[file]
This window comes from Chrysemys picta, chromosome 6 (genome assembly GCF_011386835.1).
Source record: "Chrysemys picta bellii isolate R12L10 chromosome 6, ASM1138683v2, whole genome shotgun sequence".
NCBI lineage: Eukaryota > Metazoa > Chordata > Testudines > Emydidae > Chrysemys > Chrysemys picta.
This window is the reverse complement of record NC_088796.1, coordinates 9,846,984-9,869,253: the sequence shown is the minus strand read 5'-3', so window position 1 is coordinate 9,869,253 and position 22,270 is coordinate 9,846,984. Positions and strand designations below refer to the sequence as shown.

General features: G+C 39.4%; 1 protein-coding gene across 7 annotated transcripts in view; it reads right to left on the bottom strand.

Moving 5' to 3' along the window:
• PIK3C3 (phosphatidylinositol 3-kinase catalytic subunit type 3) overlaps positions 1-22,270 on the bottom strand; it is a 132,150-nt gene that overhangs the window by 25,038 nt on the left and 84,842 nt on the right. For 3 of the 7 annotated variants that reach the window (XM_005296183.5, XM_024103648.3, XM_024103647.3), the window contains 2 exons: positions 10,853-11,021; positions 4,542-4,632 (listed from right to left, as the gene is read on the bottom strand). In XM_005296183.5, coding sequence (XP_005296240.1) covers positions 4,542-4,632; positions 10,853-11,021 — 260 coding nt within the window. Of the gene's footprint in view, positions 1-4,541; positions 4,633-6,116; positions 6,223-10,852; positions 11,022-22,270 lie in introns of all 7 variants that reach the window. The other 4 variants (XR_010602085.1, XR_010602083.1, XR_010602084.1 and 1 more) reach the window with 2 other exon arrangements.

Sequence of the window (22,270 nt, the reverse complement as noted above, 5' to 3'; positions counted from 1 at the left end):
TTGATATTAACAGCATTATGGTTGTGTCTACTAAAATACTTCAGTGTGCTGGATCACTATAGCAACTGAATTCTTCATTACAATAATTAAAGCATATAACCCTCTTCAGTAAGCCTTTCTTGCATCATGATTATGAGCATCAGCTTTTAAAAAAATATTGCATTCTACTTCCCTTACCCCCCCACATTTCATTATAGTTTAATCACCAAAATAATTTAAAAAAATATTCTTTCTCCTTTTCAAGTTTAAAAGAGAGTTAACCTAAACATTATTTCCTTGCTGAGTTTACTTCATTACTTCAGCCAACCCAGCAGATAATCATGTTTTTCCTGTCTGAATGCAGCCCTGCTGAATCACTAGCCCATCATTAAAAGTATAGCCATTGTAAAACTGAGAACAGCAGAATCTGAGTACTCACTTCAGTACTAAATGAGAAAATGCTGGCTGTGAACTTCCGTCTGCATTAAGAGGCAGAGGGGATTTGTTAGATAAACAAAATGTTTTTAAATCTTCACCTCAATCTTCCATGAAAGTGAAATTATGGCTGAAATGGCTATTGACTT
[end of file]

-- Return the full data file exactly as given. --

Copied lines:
This window comes from Chrysemys picta, chromosome 6 (genome assembly GCF_011386835.1).
Source record: "Chrysemys picta bellii isolate R12L10 chromosome 6, ASM1138683v2, whole genome shotgun sequence".
NCBI lineage: Eukaryota > Metazoa > Chordata > Testudines > Emydidae > Chrysemys > Chrysemys picta.
This window is the reverse complement of record NC_088796.1, coordinates 9,846,984-9,869,253: the sequence shown is the minus strand read 5'-3', so window position 1 is coordinate 9,869,253 and position 22,270 is coordinate 9,846,984. Positions and strand designations below refer to the sequence as shown.

General features: G+C 39.4%; 1 protein-coding gene across 7 annotated transcripts in view; it reads right to left on the bottom strand.

Moving 5' to 3' along the window:
• PIK3C3 (phosphatidylinositol 3-kinase catalytic subunit type 3) overlaps positions 1-22,270 on the bottom strand; it is a 132,150-nt gene that overhangs the window by 25,038 nt on the left and 84,842 nt on the right. For 3 of the 7 annotated variants that reach the window (XM_005296183.5, XM_024103648.3, XM_024103647.3), the window contains 2 exons: positions 10,853-11,021; positions 4,542-4,632 (listed from right to left, as the gene is read on the bottom strand). In XM_005296183.5, coding sequence (XP_005296240.1) covers positions 4,542-4,632; positions 10,853-11,021 — 260 coding nt within the window. Of the gene's footprint in view, positions 1-4,541; positions 4,633-6,116; positions 6,223-10,852; positions 11,022-22,270 lie in introns of all 7 variants that reach the window. The other 4 variants (XR_010602085.1, XR_010602083.1, XR_010602084.1 and 1 more) reach the window with 2 other exon arrangements.

Sequence of the window (22,270 nt, the reverse complement as noted above, 5' to 3'; positions counted from 1 at the left end):
TTGATATTAACAGCATTATGGTTGTGTCTACTAAAATACTTCAGTGTGCTGGATCACTATAGCAACTGAATTCTTCATTACAATAATTAAAGCATATAACCCTCTTCAGTAAGCCTTTCTTGCATCATGATTATGAGCATCAGCTTTTAAAAAAATATTGCATTCTACTTCCCTTACCCCCCCACATTTCATTATAGTTTAATCACCAAAATAATTTAAAAAAATATTCTTTCTCCTTTTCAAGTTTAAAAGAGAGTTAACCTAAACATTATTTCCTTGCTGAGTTTACTTCATTACTTCAGCCAACCCAGCAGATAATCATGTTTTTCCTGTCTGAATGCAGCCCTGCTGAATCACTAGCCCATCATTAAAAGTATAGCCATTGTAAAACTGAGAACAGCAGAATCTGAGTACTCACTTCAGTACTAAATGAGAAAATGCTGGCTGTGAACTTCCGTCTGCATTAAGAGGCAGAGGGGATTTGTTAGATAAACAAAATGTTTTTAAATCTTCACCTCAATCTTCCATGAAAGTGAAATTATGGCTGAAATGGCTATTGACTT